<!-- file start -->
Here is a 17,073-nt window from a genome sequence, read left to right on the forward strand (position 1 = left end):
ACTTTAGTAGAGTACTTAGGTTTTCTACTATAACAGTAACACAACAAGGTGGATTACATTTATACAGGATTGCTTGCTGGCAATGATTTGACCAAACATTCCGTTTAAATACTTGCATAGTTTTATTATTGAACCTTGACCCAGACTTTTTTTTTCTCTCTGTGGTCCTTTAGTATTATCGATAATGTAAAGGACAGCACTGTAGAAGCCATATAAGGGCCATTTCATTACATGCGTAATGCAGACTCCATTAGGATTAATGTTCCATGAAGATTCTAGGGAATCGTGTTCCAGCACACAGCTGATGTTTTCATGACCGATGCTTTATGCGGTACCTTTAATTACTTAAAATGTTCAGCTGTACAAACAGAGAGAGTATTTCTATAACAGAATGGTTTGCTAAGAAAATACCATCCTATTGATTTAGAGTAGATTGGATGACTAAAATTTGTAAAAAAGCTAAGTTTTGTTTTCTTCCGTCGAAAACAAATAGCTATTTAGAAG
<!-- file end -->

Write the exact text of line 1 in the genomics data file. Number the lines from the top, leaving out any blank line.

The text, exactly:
Here is a 17,073-nt window from a genome sequence, read left to right on the forward strand (position 1 = left end):